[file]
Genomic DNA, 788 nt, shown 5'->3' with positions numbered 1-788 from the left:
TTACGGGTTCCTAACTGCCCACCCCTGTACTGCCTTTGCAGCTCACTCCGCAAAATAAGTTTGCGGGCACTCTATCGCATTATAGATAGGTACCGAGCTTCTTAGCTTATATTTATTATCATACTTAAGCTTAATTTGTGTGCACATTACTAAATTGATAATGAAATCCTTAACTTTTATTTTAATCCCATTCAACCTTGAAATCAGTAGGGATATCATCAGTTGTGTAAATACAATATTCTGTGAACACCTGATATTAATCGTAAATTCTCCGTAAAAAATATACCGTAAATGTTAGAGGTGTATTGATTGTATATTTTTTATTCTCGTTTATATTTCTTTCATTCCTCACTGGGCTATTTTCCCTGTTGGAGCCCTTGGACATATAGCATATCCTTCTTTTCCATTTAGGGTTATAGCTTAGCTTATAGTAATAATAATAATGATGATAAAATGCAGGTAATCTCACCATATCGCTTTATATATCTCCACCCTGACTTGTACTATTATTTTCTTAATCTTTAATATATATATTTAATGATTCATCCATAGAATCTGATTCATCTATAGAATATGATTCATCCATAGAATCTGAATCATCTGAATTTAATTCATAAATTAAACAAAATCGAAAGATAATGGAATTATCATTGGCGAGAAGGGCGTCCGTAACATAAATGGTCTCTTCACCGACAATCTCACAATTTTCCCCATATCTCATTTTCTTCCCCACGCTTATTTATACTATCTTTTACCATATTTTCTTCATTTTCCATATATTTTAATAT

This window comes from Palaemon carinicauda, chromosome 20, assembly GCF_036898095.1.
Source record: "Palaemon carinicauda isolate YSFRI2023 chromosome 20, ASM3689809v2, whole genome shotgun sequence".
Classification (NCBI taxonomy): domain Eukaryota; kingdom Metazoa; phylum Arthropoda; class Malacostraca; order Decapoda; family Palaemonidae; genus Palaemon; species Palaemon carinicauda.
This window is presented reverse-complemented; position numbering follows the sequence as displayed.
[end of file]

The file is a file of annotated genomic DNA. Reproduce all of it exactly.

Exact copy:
Genomic DNA, 788 nt, shown 5'->3' with positions numbered 1-788 from the left:
TTACGGGTTCCTAACTGCCCACCCCTGTACTGCCTTTGCAGCTCACTCCGCAAAATAAGTTTGCGGGCACTCTATCGCATTATAGATAGGTACCGAGCTTCTTAGCTTATATTTATTATCATACTTAAGCTTAATTTGTGTGCACATTACTAAATTGATAATGAAATCCTTAACTTTTATTTTAATCCCATTCAACCTTGAAATCAGTAGGGATATCATCAGTTGTGTAAATACAATATTCTGTGAACACCTGATATTAATCGTAAATTCTCCGTAAAAAATATACCGTAAATGTTAGAGGTGTATTGATTGTATATTTTTTATTCTCGTTTATATTTCTTTCATTCCTCACTGGGCTATTTTCCCTGTTGGAGCCCTTGGACATATAGCATATCCTTCTTTTCCATTTAGGGTTATAGCTTAGCTTATAGTAATAATAATAATGATGATAAAATGCAGGTAATCTCACCATATCGCTTTATATATCTCCACCCTGACTTGTACTATTATTTTCTTAATCTTTAATATATATATTTAATGATTCATCCATAGAATCTGATTCATCTATAGAATATGATTCATCCATAGAATCTGAATCATCTGAATTTAATTCATAAATTAAACAAAATCGAAAGATAATGGAATTATCATTGGCGAGAAGGGCGTCCGTAACATAAATGGTCTCTTCACCGACAATCTCACAATTTTCCCCATATCTCATTTTCTTCCCCACGCTTATTTATACTATCTTTTACCATATTTTCTTCATTTTCCATATATTTTAATAT

This window comes from Palaemon carinicauda, chromosome 20, assembly GCF_036898095.1.
Source record: "Palaemon carinicauda isolate YSFRI2023 chromosome 20, ASM3689809v2, whole genome shotgun sequence".
Classification (NCBI taxonomy): domain Eukaryota; kingdom Metazoa; phylum Arthropoda; class Malacostraca; order Decapoda; family Palaemonidae; genus Palaemon; species Palaemon carinicauda.
This window is presented reverse-complemented; position numbering follows the sequence as displayed.